The Times West Virginian

Entertainment Today

June 8, 2009

Country artists try to build their base abroad

NASHVILLE, Tenn. — Dierks Bentley and his band recently jetted to Australia to open six shows for Brooks & Dunn, playing to more than 10,000 people a night in the country's largest cities.

And yet Bentley, a headlining act in the U.S. with a half dozen No. 1 hits, didn't plan to make a dime.

"On this tour we don't expect to make any money, and we shouldn't," the 33-year-old singer explained in an interview. "This will be the first time we're playing there. We're trying to lay the foundation for future tours."

As the Country Music Association kicks off its annual festival in Nashville on Thursday to connect with its U.S. audience, artists are trying to bulk up their presence overseas. Few contemporary country hitmakers tour outside North America with regularity. The international market for country isn't anywhere near what it is in the U.S., and the cost of hauling a crew, band and equipment across continents is brutal.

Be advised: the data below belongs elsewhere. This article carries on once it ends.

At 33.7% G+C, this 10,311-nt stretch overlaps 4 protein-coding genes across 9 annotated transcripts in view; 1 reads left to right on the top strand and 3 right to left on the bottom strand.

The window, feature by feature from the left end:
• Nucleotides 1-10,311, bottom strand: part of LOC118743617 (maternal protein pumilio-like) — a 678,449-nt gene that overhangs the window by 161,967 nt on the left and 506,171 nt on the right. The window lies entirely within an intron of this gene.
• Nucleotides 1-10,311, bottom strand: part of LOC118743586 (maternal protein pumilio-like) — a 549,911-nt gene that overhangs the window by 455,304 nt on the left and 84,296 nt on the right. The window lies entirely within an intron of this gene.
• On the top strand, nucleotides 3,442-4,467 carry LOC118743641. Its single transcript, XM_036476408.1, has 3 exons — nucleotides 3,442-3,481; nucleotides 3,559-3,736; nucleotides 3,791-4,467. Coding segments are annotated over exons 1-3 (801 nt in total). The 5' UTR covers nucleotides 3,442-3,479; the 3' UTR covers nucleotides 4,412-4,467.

"Most country acts are reluctant to go overseas because they can't make the same money," remarked Joe Galante, chairman of Sony Music Nashville. "But you have to go there and spend some time and build a marketplace."

A few are making a go of it. Besides Bentley, Keith Urban regularly tours abroad. Brooks & Dunn, Sugarland and Taylor Swift are also making inroads. Alan Jackson and Martina McBride are both preparing to play shows in Europe.

In a recent interview, top-seller Rascal Flatts said one of their main goals with their latest album was expanding their audience overseas. And Swift — who is queen of both pop and country these days — has been greeted by energetic fans in Europe.

"I've been very lucky that it's been so successful over there, because I certainly expected it to be harder, having there been an absence of country music over there," she said in a recent interview.

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Entertainment Today
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